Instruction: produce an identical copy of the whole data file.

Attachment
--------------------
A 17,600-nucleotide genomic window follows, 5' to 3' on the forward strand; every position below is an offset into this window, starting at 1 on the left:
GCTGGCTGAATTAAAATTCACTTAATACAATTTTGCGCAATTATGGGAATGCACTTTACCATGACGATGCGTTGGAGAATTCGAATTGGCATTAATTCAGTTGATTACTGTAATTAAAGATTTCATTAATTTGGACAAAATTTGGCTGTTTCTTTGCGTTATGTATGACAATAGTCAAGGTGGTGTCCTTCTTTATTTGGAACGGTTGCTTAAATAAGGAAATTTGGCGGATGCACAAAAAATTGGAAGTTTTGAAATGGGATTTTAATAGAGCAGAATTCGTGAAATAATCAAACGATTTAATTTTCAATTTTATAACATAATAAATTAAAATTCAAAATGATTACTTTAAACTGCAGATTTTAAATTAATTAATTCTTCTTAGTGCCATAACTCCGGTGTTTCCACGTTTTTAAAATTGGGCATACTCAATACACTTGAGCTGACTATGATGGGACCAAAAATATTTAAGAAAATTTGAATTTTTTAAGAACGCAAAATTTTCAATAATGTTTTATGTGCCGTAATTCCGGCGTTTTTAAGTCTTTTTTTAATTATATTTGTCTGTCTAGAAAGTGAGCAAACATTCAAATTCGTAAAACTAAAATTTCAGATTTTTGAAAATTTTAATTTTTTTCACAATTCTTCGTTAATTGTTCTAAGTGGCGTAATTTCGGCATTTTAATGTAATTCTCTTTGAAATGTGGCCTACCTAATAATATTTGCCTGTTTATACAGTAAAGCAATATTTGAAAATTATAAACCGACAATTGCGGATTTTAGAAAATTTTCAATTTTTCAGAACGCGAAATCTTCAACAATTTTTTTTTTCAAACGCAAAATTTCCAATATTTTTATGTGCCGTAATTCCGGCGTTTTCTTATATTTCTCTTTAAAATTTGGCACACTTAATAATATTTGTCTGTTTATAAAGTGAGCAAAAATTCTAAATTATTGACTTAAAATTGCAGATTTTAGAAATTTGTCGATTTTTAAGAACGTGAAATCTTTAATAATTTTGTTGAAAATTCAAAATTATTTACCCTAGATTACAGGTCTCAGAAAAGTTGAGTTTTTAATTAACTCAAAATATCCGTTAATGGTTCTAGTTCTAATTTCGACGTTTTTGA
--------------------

A 17,600-nucleotide genomic window follows, 5' to 3' on the forward strand; every position below is an offset into this window, starting at 1 on the left:
GCTGGCTGAATTAAAATTCACTTAATACAATTTTGCGCAATTATGGGAATGCACTTTACCATGACGATGCGTTGGAGAATTCGAATTGGCATTAATTCAGTTGATTACTGTAATTAAAGATTTCATTAATTTGGACAAAATTTGGCTGTTTCTTTGCGTTATGTATGACAATAGTCAAGGTGGTGTCCTTCTTTATTTGGAACGGTTGCTTAAATAAGGAAATTTGGCGGATGCACAAAAAATTGGAAGTTTTGAAATGGGATTTTAATAGAGCAGAATTCGTGAAATAATCAAACGATTTAATTTTCAATTTTATAACATAATAAATTAAAATTCAAAATGATTACTTTAAACTGCAGATTTTAAATTAATTAATTCTTCTTAGTGCCATAACTCCGGTGTTTCCACGTTTTTAAAATTGGGCATACTCAATACACTTGAGCTGACTATGATGGGACCAAAAATATTTAAGAAAATTTGAATTTTTTAAGAACGCAAAATTTTCAATAATGTTTTATGTGCCGTAATTCCGGCGTTTTTAAGTCTTTTTTTAATTATATTTGTCTGTCTAGAAAGTGAGCAAACATTCAAATTCGTAAAACTAAAATTTCAGATTTTTGAAAATTTTAATTTTTTTCACAATTCTTCGTTAATTGTTCTAAGTGGCGTAATTTCGGCATTTTAATGTAATTCTCTTTGAAATGTGGCCTACCTAATAATATTTGCCTGTTTATACAGTAAAGCAATATTTGAAAATTATAAACCGACAATTGCGGATTTTAGAAAATTTTCAATTTTTCAGAACGCGAAATCTTCAACAATTTTTTTTTTCAAACGCAAAATTTCCAATATTTTTATGTGCCGTAATTCCGGCGTTTTCTTATATTTCTCTTTAAAATTTGGCACACTTAATAATATTTGTCTGTTTATAAAGTGAGCAAAAATTCTAAATTATTGACTTAAAATTGCAGATTTTAGAAATTTGTCGATTTTTAAGAACGTGAAATCTTTAATAATTTTGTTGAAAATTCAAAATTATTTACCCTAGATTACAGGTCTCAGAAAAGTTGAGTTTTTAATTAACTCAAAATATCCGTTAATGGTTCTAGTTCTAATTTCGACGTTTTTGA